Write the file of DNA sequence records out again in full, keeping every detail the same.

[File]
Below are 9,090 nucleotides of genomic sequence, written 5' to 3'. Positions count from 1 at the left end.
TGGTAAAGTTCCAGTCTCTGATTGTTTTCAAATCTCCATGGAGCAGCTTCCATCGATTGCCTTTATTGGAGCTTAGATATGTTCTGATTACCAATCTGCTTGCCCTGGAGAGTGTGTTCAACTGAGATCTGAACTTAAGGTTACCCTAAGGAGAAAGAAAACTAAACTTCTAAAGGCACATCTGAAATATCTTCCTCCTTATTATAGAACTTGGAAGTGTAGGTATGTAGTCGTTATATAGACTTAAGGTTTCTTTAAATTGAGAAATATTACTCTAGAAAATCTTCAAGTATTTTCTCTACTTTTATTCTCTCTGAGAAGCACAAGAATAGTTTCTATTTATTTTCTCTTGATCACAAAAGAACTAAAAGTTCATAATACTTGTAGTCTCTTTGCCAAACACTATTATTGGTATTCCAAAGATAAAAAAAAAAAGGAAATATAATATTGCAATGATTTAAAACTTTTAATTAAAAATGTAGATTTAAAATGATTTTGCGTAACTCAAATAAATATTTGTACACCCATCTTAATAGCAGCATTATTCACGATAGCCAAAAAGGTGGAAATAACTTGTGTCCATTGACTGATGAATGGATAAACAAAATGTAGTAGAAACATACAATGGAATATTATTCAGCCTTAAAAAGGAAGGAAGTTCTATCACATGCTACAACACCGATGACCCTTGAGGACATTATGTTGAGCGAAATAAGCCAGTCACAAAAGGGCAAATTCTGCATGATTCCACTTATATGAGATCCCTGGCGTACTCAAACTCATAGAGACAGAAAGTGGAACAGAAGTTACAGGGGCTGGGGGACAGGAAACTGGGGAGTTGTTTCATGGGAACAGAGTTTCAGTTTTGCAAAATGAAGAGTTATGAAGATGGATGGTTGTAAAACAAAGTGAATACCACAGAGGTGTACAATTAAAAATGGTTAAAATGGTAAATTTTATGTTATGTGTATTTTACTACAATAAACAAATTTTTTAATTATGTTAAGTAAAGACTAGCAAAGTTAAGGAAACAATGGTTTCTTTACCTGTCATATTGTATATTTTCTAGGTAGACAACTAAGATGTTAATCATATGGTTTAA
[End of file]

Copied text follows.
Below are 9,090 nucleotides of genomic sequence, written 5' to 3'. Positions count from 1 at the left end.
TGGTAAAGTTCCAGTCTCTGATTGTTTTCAAATCTCCATGGAGCAGCTTCCATCGATTGCCTTTATTGGAGCTTAGATATGTTCTGATTACCAATCTGCTTGCCCTGGAGAGTGTGTTCAACTGAGATCTGAACTTAAGGTTACCCTAAGGAGAAAGAAAACTAAACTTCTAAAGGCACATCTGAAATATCTTCCTCCTTATTATAGAACTTGGAAGTGTAGGTATGTAGTCGTTATATAGACTTAAGGTTTCTTTAAATTGAGAAATATTACTCTAGAAAATCTTCAAGTATTTTCTCTACTTTTATTCTCTCTGAGAAGCACAAGAATAGTTTCTATTTATTTTCTCTTGATCACAAAAGAACTAAAAGTTCATAATACTTGTAGTCTCTTTGCCAAACACTATTATTGGTATTCCAAAGATAAAAAAAAAAAGGAAATATAATATTGCAATGATTTAAAACTTTTAATTAAAAATGTAGATTTAAAATGATTTTGCGTAACTCAAATAAATATTTGTACACCCATCTTAATAGCAGCATTATTCACGATAGCCAAAAAGGTGGAAATAACTTGTGTCCATTGACTGATGAATGGATAAACAAAATGTAGTAGAAACATACAATGGAATATTATTCAGCCTTAAAAAGGAAGGAAGTTCTATCACATGCTACAACACCGATGACCCTTGAGGACATTATGTTGAGCGAAATAAGCCAGTCACAAAAGGGCAAATTCTGCATGATTCCACTTATATGAGATCCCTGGCGTACTCAAACTCATAGAGACAGAAAGTGGAACAGAAGTTACAGGGGCTGGGGGACAGGAAACTGGGGAGTTGTTTCATGGGAACAGAGTTTCAGTTTTGCAAAATGAAGAGTTATGAAGATGGATGGTTGTAAAACAAAGTGAATACCACAGAGGTGTACAATTAAAAATGGTTAAAATGGTAAATTTTATGTTATGTGTATTTTACTACAATAAACAAATTTTTTAATTATGTTAAGTAAAGACTAGCAAAGTTAAGGAAACAATGGTTTCTTTACCTGTCATATTGTATATTTTCTAGGTAGACAACTAAGATGTTAATCATATGGTTTAA